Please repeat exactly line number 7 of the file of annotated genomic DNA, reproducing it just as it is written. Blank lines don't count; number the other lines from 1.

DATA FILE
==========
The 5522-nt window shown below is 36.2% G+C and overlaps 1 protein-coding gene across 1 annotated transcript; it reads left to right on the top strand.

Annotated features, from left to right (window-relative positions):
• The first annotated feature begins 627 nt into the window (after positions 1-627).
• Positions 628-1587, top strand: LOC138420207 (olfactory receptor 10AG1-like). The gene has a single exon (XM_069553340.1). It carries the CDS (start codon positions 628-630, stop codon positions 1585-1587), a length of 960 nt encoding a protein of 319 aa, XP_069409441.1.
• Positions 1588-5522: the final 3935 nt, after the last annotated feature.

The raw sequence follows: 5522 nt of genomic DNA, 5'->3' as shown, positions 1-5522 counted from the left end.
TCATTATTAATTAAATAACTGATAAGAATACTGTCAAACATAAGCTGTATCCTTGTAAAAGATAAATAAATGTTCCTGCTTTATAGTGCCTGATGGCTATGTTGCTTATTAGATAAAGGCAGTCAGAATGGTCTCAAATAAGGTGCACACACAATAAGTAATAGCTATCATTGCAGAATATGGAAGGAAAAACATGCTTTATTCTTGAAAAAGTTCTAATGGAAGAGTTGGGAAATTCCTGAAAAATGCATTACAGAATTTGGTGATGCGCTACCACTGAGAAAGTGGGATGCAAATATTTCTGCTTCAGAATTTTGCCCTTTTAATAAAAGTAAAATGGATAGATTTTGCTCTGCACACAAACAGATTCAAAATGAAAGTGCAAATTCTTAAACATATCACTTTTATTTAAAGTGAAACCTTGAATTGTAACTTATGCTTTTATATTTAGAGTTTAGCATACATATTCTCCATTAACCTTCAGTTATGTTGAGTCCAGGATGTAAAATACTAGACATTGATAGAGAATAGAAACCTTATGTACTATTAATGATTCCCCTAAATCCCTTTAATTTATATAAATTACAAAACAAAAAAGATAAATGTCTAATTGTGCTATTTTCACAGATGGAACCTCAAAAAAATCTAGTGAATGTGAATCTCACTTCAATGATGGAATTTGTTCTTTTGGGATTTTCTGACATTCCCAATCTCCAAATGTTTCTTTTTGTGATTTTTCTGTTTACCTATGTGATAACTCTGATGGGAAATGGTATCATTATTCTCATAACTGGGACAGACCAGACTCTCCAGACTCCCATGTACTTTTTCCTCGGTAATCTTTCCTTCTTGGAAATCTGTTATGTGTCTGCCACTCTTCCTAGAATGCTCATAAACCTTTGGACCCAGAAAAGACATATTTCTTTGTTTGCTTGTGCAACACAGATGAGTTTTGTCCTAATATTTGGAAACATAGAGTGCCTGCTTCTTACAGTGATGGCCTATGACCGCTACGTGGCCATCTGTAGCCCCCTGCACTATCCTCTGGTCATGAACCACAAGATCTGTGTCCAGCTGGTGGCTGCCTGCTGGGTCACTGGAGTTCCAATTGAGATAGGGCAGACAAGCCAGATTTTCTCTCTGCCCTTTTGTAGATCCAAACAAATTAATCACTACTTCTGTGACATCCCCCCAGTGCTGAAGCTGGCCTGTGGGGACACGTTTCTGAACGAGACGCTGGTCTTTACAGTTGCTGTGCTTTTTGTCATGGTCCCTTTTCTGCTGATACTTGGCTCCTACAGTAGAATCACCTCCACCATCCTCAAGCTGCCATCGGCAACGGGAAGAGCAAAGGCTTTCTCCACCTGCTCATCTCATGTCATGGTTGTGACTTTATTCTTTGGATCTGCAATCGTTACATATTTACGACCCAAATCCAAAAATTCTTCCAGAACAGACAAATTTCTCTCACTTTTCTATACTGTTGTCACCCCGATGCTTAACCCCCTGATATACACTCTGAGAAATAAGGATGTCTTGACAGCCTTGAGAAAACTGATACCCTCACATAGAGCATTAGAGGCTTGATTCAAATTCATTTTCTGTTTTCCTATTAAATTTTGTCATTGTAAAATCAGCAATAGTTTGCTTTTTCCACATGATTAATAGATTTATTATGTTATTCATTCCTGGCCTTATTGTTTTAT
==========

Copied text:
TCATTATTAATTAAATAACTGATAAGAATACTGTCAAACATAAGCTGTATCCTTGTAAAAGATAAATAAATGTTCCTGCTTTATAGTGCCTGATGGCTATGTTGCTTATTAGATAAAGGCAGTCAGAATGGTCTCAAATAAGGTGCACACACAATAAGTAATAGCTATCATTGCAGAATATGGAAGGAAAAACATGCTTTATTCTTGAAAAAGTTCTAATGGAAGAGTTGGGAAATTCCTGAAAAATGCATTACAGAATTTGGTGATGCGCTACCACTGAGAAAGTGGGATGCAAATATTTCTGCTTCAGAATTTTGCCCTTTTAATAAAAGTAAAATGGATAGATTTTGCTCTGCACACAAACAGATTCAAAATGAAAGTGCAAATTCTTAAACATATCACTTTTATTTAAAGTGAAACCTTGAATTGTAACTTATGCTTTTATATTTAGAGTTTAGCATACATATTCTCCATTAACCTTCAGTTATGTTGAGTCCAGGATGTAAAATACTAGACATTGATAGAGAATAGAAACCTTATGTACTATTAATGATTCCCCTAAATCCCTTTAATTTATATAAATTACAAAACAAAAAAGATAAATGTCTAATTGTGCTATTTTCACAGATGGAACCTCAAAAAAATCTAGTGAATGTGAATCTCACTTCAATGATGGAATTTGTTCTTTTGGGATTTTCTGACATTCCCAATCTCCAAATGTTTCTTTTTGTGATTTTTCTGTTTACCTATGTGATAACTCTGATGGGAAATGGTATCATTATTCTCATAACTGGGACAGACCAGACTCTCCAGACTCCCATGTACTTTTTCCTCGGTAATCTTTCCTTCTTGGAAATCTGTTATGTGTCTGCCACTCTTCCTAGAATGCTCATAAACCTTTGGACCCAGAAAAGACATATTTCTTTGTTTGCTTGTGCAACACAGATGAGTTTTGTCCTAATATTTGGAAACATAGAGTGCCTGCTTCTTACAGTGATGGCCTATGACCGCTACGTGGCCATCTGTAGCCCCCTGCACTATCCTCTGGTCATGAACCACAAGATCTGTGTCCAGCTGGTGGCTGCCTGCTGGGTCACTGGAGTTCCAATTGAGATAGGGCAGACAAGCCAGATTTTCTCTCTGCCCTTTTGTAGATCCAAACAAATTAATCACTACTTCTGTGACATCCCCCCAGTGCTGAAGCTGGCCTGTGGGGACACGTTTCTGAACGAGACGCTGGTCTTTACAGTTGCTGTGCTTTTTGTCATGGTCCCTTTTCTGCTGATACTTGGCTCCTACAGTAGAATCACCTCCACCATCCTCAAGCTGCCATCGGCAACGGGAAGAGCAAAGGCTTTCTCCACCTGCTCATCTCATGTCATGGTTGTGACTTTATTCTTTGGATCTGCAATCGTTACATATTTACGACCCAAATCCAAAAATTCTTCCAGAACAGACAAATTTCTCTCACTTTTCTATACTGTTGTCACCCCGATGCTTAACCCCCTGATATACACTCTGAGAAATAAGGATGTCTTGACAGCCTTGAGAAAACTGATACCCTCACATAGAGCATTAGAGGCTTGATTCAAATTCATTTTCTGTTTTCCTATTAAATTTTGTCATTGTAAAATCAGCAATAGTTTGCTTTTTCCACATGATTAATAGATTTATTATGTTATTCATTCCTGGCCTTATTGTTTTAT